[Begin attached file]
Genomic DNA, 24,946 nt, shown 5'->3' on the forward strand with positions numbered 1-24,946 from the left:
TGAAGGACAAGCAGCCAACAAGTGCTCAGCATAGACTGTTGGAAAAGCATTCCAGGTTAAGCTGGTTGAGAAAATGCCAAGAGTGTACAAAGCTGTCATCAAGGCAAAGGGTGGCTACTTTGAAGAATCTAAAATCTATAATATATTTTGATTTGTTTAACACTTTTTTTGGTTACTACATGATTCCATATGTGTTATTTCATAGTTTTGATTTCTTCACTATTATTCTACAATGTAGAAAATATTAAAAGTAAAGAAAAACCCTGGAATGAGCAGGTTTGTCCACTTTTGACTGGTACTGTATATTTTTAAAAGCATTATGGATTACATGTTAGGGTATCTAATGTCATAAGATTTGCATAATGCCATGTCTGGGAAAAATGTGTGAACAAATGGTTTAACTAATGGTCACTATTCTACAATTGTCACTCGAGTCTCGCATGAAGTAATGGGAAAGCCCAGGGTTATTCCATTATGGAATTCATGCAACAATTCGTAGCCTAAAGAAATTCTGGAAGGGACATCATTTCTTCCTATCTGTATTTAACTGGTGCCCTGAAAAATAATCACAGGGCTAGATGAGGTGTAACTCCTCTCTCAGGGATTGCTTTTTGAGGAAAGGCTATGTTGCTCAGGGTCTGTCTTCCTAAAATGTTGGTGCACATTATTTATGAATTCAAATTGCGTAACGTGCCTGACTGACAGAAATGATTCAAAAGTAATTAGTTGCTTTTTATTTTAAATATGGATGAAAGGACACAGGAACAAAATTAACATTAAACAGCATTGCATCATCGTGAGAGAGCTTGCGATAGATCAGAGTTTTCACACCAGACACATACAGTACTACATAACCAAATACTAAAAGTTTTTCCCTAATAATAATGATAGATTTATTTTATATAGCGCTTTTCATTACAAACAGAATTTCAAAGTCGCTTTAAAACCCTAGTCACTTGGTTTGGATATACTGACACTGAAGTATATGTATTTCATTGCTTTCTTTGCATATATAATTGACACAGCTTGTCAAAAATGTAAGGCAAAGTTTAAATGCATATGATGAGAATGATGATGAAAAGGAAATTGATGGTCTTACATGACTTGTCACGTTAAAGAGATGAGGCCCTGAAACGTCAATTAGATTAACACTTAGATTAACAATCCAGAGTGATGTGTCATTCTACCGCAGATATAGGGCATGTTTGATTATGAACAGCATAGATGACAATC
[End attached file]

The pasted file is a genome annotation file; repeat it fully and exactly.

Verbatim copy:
Genomic DNA, 24,946 nt, shown 5'->3' on the forward strand with positions numbered 1-24,946 from the left:
TGAAGGACAAGCAGCCAACAAGTGCTCAGCATAGACTGTTGGAAAAGCATTCCAGGTTAAGCTGGTTGAGAAAATGCCAAGAGTGTACAAAGCTGTCATCAAGGCAAAGGGTGGCTACTTTGAAGAATCTAAAATCTATAATATATTTTGATTTGTTTAACACTTTTTTTGGTTACTACATGATTCCATATGTGTTATTTCATAGTTTTGATTTCTTCACTATTATTCTACAATGTAGAAAATATTAAAAGTAAAGAAAAACCCTGGAATGAGCAGGTTTGTCCACTTTTGACTGGTACTGTATATTTTTAAAAGCATTATGGATTACATGTTAGGGTATCTAATGTCATAAGATTTGCATAATGCCATGTCTGGGAAAAATGTGTGAACAAATGGTTTAACTAATGGTCACTATTCTACAATTGTCACTCGAGTCTCGCATGAAGTAATGGGAAAGCCCAGGGTTATTCCATTATGGAATTCATGCAACAATTCGTAGCCTAAAGAAATTCTGGAAGGGACATCATTTCTTCCTATCTGTATTTAACTGGTGCCCTGAAAAATAATCACAGGGCTAGATGAGGTGTAACTCCTCTCTCAGGGATTGCTTTTTGAGGAAAGGCTATGTTGCTCAGGGTCTGTCTTCCTAAAATGTTGGTGCACATTATTTATGAATTCAAATTGCGTAACGTGCCTGACTGACAGAAATGATTCAAAAGTAATTAGTTGCTTTTTATTTTAAATATGGATGAAAGGACACAGGAACAAAATTAACATTAAACAGCATTGCATCATCGTGAGAGAGCTTGCGATAGATCAGAGTTTTCACACCAGACACATACAGTACTACATAACCAAATACTAAAAGTTTTTCCCTAATAATAATGATAGATTTATTTTATATAGCGCTTTTCATTACAAACAGAATTTCAAAGTCGCTTTAAAACCCTAGTCACTTGGTTTGGATATACTGACACTGAAGTATATGTATTTCATTGCTTTCTTTGCATATATAATTGACACAGCTTGTCAAAAATGTAAGGCAAAGTTTAAATGCATATGATGAGAATGATGATGAAAAGGAAATTGATGGTCTTACATGACTTGTCACGTTAAAGAGATGAGGCCCTGAAACGTCAATTAGATTAACACTTAGATTAACAATCCAGAGTGATGTGTCATTCTACCGCAGATATAGGGCATGTTTGATTATGAACAGCATAGATGACAATC